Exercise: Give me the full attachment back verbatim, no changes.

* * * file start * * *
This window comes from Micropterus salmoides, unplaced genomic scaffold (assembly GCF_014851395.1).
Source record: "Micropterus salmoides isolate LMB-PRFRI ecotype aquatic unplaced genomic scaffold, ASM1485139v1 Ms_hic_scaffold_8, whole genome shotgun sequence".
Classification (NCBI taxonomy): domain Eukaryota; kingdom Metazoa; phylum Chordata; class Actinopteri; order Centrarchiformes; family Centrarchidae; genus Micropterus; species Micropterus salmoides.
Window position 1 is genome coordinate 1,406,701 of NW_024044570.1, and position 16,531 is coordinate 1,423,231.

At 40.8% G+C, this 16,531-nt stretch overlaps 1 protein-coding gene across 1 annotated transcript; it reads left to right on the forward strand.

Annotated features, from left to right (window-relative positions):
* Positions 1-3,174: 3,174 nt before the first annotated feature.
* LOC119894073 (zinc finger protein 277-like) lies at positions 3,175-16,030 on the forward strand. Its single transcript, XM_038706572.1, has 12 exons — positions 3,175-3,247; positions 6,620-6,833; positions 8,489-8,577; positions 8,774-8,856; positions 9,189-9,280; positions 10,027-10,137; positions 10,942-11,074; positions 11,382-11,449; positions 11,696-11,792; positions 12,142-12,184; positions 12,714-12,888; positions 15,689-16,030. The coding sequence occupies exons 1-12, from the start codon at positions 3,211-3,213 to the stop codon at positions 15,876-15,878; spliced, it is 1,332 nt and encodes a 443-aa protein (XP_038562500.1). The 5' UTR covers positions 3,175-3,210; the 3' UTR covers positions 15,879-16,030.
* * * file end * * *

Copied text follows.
This window comes from Micropterus salmoides, unplaced genomic scaffold (assembly GCF_014851395.1).
Source record: "Micropterus salmoides isolate LMB-PRFRI ecotype aquatic unplaced genomic scaffold, ASM1485139v1 Ms_hic_scaffold_8, whole genome shotgun sequence".
Classification (NCBI taxonomy): domain Eukaryota; kingdom Metazoa; phylum Chordata; class Actinopteri; order Centrarchiformes; family Centrarchidae; genus Micropterus; species Micropterus salmoides.
Window position 1 is genome coordinate 1,406,701 of NW_024044570.1, and position 16,531 is coordinate 1,423,231.

At 40.8% G+C, this 16,531-nt stretch overlaps 1 protein-coding gene across 1 annotated transcript; it reads left to right on the forward strand.

Annotated features, from left to right (window-relative positions):
* Positions 1-3,174: 3,174 nt before the first annotated feature.
* LOC119894073 (zinc finger protein 277-like) lies at positions 3,175-16,030 on the forward strand. Its single transcript, XM_038706572.1, has 12 exons — positions 3,175-3,247; positions 6,620-6,833; positions 8,489-8,577; positions 8,774-8,856; positions 9,189-9,280; positions 10,027-10,137; positions 10,942-11,074; positions 11,382-11,449; positions 11,696-11,792; positions 12,142-12,184; positions 12,714-12,888; positions 15,689-16,030. The coding sequence occupies exons 1-12, from the start codon at positions 3,211-3,213 to the stop codon at positions 15,876-15,878; spliced, it is 1,332 nt and encodes a 443-aa protein (XP_038562500.1). The 5' UTR covers positions 3,175-3,210; the 3' UTR covers positions 15,879-16,030.